“Many of the co-ops have come (to Washington, D.C.) and several have appeared before Congressional committees to lay out their plight. This is obviously an issue of strong concern to them and they’re hoping that through the (investigations) the source of the customer funds is identified and full restitution of their dollars, of their margin accounts, can be returned to them.

Although, from our conversations, I don’t think they’re expecting this to happen with great speed.”

On the regulatory side – do you believe there is a need to tweak or put new regulations out regarding the comingling of funds? Or should the law just be enforced as it is?

“I think it’s too early to tell from our standpoint. The (Commodity Futures Trading Commission)is conducting a full investigation.

“Based on that, a couple of questions arise. How was that money transferred? If so, were laws broken as part of that?

“To the extent that laws were broken, it’s pretty hard for securities and financial laws in this country to completely prevent those who are simply determined to break the law.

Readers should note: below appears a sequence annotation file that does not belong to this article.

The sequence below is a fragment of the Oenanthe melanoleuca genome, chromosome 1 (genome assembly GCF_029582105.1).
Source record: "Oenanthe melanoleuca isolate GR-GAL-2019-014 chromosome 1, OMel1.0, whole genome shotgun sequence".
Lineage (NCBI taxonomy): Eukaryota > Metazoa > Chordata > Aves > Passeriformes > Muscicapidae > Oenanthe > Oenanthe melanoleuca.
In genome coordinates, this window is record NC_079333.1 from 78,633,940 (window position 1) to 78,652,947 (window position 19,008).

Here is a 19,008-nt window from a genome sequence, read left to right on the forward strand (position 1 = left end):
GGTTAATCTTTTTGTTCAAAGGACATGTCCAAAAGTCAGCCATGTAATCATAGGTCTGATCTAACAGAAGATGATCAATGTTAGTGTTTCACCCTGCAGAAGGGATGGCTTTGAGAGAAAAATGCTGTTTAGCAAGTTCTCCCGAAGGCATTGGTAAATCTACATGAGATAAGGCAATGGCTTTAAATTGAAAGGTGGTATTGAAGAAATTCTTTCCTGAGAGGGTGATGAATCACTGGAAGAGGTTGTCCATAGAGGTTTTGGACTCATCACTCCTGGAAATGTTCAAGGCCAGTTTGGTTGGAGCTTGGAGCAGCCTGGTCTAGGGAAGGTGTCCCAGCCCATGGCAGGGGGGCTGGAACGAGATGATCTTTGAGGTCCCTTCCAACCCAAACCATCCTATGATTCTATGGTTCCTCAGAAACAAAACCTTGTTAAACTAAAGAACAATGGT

“In this case, there are a lot of investigations and, I assume, there will be a lot of consequences associated with a number of these actions.

“But if it turns out that was not the case – that the customer funds were able to be used legally and certainly not in a way they were intended to be by those who owned those customer funds – Congress will be looking at what they need to do to make sure this doesn’t happen again.”

In the last few days, there have been (lawmakers) warning farmer constituents it is unlikely that a farm bill will be passed in 2012. Your thoughts since you obviously know the political rigors and what’s required behind the scenes? Will we just extend the (2008 farm bill) for another year?

“It’s a tough call.

“No farm bill has ever been easy. I’ve been involved in every farm bill very directly since 1981. In each one, I can tell you that more often than not, people were saying ‘there is no way we’re going to get this done. There are too many obstacles.’ But they always seemed to find a way to get decent farm legislation passed.

“So, I never bet against farm bills.

“However, this one in particular will be really challenging. You can’t be optimistic about it even though you can remain hopeful that the process is somehow completed so producers and those in agri-business can have some idea of what the rules of the game will be for an extended period. (Only) knowing the rules for the next six months is pretty hard to plan by, to run a business by.

“So, we remain hopeful but the obstacles are enormous. It is an election year — that in and of itself is a huge obstacle. Congress typically does very little in presidential election years.”